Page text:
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VASOTEC WILL CROSS $ 1 BIL. ANNUAL SALES THRESHOLD IN 1988, VAGELOS PREDICTS; MEVACOR IS TOP U.S. INTRODUCTION; PROSTATE DRUG PROSCAR TO BEGIN PHASE III

Executive Summary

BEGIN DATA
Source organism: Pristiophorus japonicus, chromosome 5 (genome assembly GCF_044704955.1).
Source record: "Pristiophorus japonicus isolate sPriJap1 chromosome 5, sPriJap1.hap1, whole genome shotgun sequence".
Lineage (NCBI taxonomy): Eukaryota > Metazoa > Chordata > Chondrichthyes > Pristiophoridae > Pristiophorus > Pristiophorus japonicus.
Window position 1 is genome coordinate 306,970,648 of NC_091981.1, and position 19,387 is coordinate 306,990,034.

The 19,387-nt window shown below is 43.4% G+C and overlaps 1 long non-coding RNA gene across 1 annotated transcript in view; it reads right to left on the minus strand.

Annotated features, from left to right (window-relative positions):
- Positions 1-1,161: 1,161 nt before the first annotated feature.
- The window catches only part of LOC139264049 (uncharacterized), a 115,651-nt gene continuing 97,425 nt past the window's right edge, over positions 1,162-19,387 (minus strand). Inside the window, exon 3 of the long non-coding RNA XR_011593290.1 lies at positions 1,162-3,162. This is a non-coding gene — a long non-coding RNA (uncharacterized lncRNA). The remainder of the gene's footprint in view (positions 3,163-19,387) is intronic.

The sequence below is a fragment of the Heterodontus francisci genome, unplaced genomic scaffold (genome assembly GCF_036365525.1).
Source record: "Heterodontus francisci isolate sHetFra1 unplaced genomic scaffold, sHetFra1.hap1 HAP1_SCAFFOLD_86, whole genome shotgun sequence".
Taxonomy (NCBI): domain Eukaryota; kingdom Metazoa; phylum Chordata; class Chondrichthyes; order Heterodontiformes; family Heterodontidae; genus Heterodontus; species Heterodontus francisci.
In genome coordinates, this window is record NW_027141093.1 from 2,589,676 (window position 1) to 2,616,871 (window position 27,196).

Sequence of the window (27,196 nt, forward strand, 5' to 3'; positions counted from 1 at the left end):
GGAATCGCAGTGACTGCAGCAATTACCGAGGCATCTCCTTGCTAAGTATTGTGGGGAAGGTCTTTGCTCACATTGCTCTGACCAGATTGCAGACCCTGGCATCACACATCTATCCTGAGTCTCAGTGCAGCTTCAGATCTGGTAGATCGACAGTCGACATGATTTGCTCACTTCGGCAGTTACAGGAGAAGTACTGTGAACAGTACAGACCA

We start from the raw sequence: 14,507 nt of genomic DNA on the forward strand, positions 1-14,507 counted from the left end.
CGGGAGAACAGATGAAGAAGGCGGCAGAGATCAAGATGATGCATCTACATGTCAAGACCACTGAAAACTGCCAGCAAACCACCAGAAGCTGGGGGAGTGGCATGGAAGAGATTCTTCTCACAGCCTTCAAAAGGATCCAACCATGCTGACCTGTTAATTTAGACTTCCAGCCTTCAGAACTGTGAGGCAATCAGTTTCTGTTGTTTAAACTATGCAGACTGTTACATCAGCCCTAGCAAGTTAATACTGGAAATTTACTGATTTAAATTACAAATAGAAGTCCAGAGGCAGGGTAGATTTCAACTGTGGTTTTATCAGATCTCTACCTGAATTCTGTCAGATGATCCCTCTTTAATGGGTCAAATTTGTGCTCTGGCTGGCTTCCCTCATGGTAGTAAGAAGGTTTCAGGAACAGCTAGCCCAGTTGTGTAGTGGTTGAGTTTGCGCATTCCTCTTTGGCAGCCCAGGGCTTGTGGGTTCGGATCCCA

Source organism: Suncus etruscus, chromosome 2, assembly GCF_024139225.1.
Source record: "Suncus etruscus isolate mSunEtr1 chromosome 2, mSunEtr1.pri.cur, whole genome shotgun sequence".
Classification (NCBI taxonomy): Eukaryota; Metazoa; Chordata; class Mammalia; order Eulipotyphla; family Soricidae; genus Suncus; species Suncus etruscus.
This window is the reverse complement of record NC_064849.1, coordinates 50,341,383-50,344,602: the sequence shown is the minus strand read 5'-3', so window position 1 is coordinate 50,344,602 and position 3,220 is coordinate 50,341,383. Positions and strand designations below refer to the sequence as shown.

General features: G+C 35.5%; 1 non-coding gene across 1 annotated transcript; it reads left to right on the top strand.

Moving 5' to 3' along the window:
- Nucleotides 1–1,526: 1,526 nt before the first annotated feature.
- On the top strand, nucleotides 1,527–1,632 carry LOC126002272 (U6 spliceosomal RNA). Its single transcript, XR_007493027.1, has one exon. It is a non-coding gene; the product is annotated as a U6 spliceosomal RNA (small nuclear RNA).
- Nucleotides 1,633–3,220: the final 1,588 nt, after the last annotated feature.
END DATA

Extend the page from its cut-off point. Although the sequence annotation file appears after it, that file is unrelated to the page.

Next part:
Vasotec (enalapril) should reach $ 1 bil. in annual worldwide sales by the end of 1988, Merck Chairman Roy Vagelos told a meeting with securities analysts in New York on Nov. 3. "Vasotec is our biggest drug," Vagelos reported, heading a stable that now includes 15 products with over $ 100 mil. in annual sales. "It will be this year, I believe this year, our first drug to reach $ 1 bil. per year," Vagelos predicted. "If it does not do it this year, it will surely do it next year." The adjunctive therapy congestive heart failure approval Vasotec received in late June has the ACE inhibitor growing rapidly in the U.S. Vagelos pointed out "that prolonged follow-up on the ]congestive heart failure clinical trial[ patients demonstrates that the reduction in mortality has continued." The ACE inhibitor class has a long-term potential for continued growth, Vagelos told the analysts. Asked to comment on the impending launch of new calcium channel blockers (see stories on pages 4-6), Vagelos declared: "I see no problems for ACE inhibitors for many years. And, in fact, there will be many ]new[ ACE inhibitors, that is for sure." Vagelos pointed out that the calcium channel blockers should continue to grow also. "We see that, absolutely, but they are quite different drugs. Their effectiveness is different; the side effect picture is different. For instance, the presently available calcium channel blockers for hypertension are no where close to the lack of side effects that you have with ACE inhibitors. There is no question about that." Mevacor (lovastatin) is also on a fast growth track. In its first 12 months on the U.S. market, the lipid-lowering agent was the top selling first year drug in U.S. history, with sales above $ 150 mil. Some estimates have put the product sales over $ 200 mil. in that period. Vagelos noted that approximately 700,000 patients have been treated with the drug since the start of marketing. Calling the product "terrifically effective," Vagelos reported that in long-term monitoring "750 patients now have been followed on the average three years. Some patients have been followed for up to six years. It is extremely well-tolerated: 2.2% of patients have discontinued therapy because of drug. No effect on the lens of the human eye is detectable with these drugs." Vagelos added that marked asymptomatic increases in certain liver enzymes ]in 1.3% of the long-term study patients[ were discovered early in development. The company notes "a return to normal levels . . . upon discontinuance of the drug." Vagelos recounted the wide range of Merck's current product successes in a matter-of-fact manner to the analysts. At one point, he said, "our competitive position in the U.S. today is not too different from in 1980: we have been number one in U.S. market share since 1980." For most of the the last nine years, Vagelos said, Merck "has been growing faster than the market. In 1988, as in 1987, we increased our lead over number two." He noted that this year the number two firm in the U.S. will be Glaxo, supplanting American Home Products. He commented on the difficulty of riding a crest, saying "the rapid growth that we have been experiencing is not unique to Merck: other companies with important new products -- either a breakthrough product or numerous products or devices -- have had periods of very rapid growth. Sustaining that growth and performance is the trick -- and that is the trick we hope to be able to establish at Merck." The current pipeline stories at Merck commanding the interest of the analysts are the prostate treatment Proscar (MK-906), the anti-ulcer drug Losec (omeprazole), and Prodiax (ponalrestat). Two of those products are in-licensed: omeprazole from Astra and ponalrestat from ICI. The Merck-discovered Proscar has most dramatically caught the imagination of the financial analysts; the first four questions in the open-floor period of the Nov. 3 meeting were on the drug (see text beginning on p. 9). The company reports that it is "scheduled to move ]Proscar[ into large-scale (Phase III) studies very soon." Merck company had its end-of-Phase II conference with FDA on Nov. 2, just one day prior to the analysts meeting. The first clinical effects of Proscar begin to show relatively quickly, within 12 weeks after administration of the drug. To maintain the effect, however, the drug must be taken on a maintenance schedule. When discontinued, the hypertrophy recurs. Merck is also getting ready to take anti-diabetic/aldose reductase inhibitor Prodiax into studies on diabetic retinopathy. "The question with Prodiax as with all other aldose reductase inhibitors is whether they will do the job clinically," Vagelos pointed out: "the problem is to translate ]biochemical findings[ into clinical improvement." He emphasized that Prodiax will have a long clinical development period. He said the studies are "very tough and . . . ongoing. It is going to take easily a year or more before we know that we have a product candidate." Losec, by contrast, is considered a near-term product candidate. Vagelos said that "gastroenterologists are very interested and very excited about a new mechanim of action drug." he explained that Losec will be for "short-term use, not as a maintenance drug for many, many years. It will be a very important drug and it will take a very important share of the market." MS&D Research Lab President Edward Scolnick, MD, added that "most H2 blockers are not used for chronic maintenance therapy; they are used repeatedly over and over again to treat the recurrent problems. And Losec will be able to be used probably the same way. It has been approved for that kind of use overseas by Astra. So I don't think that it will be at a major disadvantage." Merck pointed out that the drug "has outstanding efficacy in gastro-esophogeal reflux disease." One research product that is not making much progress is MK-801 as a neuroprotective agent. Vagelos twice mentioned the product to the analysts, pointing out that it is not in development. He said that the basic research group at Merck is "seeking additional animal models to demonstrate what it should be able to do." Asked about other wash-outs in Phase II, Vagelos said that "no drugs ]which had already reached Phase II trials[ had been stopped in 1988." He added: "We have had a remarkably clean year thus far, and I always knock on wood, because you never know what is going to happen when I pick up the phone."